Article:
USTC researchers have shed new lights on the correlation between sunlight exposure and related neurobehaviors. Combining single-cell mass spectrometry isotopic labeling technique, the multi-institutional team led by Prof. XIONG Wei and Prof. HUANG Guangming uncovered a novel sunlight-activated glutamate biosynthetic pathway in the mouse brain. Such pathway may fundamentally contribute to our daily neurobehaviors such as mood, learning and cognition.
The research article entitled “Moderate UV Exposure Enhances Learning and Memory by Promoting a Novel Glutamate Biosynthetic Pathway in the Brain” is published in Cell on May 17th.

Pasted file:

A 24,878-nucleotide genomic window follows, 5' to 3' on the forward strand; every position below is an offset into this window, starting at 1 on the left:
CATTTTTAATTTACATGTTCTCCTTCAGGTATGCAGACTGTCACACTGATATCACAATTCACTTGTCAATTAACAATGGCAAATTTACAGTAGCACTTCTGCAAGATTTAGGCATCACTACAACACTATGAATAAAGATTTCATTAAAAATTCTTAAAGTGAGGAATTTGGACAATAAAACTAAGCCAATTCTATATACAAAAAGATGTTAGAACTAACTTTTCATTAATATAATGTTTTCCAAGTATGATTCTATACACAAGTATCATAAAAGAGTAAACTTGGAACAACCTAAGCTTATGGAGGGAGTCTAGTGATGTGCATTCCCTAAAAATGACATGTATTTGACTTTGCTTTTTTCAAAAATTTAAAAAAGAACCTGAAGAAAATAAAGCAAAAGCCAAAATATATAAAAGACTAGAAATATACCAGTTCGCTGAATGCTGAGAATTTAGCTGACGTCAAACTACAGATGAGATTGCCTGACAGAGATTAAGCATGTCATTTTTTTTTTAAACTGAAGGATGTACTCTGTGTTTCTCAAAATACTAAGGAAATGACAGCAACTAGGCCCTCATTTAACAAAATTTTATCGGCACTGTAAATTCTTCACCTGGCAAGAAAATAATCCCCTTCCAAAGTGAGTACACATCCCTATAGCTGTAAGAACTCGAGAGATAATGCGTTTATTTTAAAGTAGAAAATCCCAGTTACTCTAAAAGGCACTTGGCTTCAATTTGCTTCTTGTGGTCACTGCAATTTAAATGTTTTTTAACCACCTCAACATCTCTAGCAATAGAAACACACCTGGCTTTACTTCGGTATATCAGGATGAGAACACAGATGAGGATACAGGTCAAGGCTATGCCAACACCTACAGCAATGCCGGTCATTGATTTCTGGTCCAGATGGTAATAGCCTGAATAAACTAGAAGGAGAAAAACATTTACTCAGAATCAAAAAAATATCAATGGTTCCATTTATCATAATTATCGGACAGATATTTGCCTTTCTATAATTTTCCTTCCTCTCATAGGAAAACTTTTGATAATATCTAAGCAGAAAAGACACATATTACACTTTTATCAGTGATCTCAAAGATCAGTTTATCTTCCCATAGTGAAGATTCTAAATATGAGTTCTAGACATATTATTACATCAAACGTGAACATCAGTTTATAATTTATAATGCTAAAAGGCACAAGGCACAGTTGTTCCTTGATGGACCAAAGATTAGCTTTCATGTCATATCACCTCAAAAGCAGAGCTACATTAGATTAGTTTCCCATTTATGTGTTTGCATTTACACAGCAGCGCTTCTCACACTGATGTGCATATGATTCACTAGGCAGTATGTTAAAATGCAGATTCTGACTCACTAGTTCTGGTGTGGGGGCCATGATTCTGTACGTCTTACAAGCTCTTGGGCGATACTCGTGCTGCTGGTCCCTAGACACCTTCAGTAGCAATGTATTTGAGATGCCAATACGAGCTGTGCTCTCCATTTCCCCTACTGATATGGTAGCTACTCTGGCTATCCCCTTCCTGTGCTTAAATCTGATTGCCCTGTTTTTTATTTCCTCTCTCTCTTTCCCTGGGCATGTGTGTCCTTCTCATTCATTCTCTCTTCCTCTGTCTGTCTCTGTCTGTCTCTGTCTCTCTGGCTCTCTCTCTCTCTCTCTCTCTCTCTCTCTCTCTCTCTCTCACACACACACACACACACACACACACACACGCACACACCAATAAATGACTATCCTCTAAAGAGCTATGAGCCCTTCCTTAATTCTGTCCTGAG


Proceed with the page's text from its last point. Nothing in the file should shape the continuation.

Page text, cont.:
According to Professor XIONG Wei from the School of Life Sciences, the ultraviolet (UV) light enhanced learning capacity has been observed on mice.
“The mice without UV exposure typically require 6 rounds of training to adapt to the rotating rod,” said Professor XIONG Wei, “however for the UV-exposed mice, they become smarter and only require four rounds of training.”
The mechanism is examined using interdisciplinary techniques. It is revealed that the moderate UV exposure elevates the blood urocanic acid (UCA), which is later converted to glutamate (GLU) in the brain cells. The as-synthesized GLU contributes to the enhanced learning capacity of mice. In addition to learning, such UV-triggered GLU synthesis could contribute to more sunlight-induced neurobehavioral changes such as memory and mood.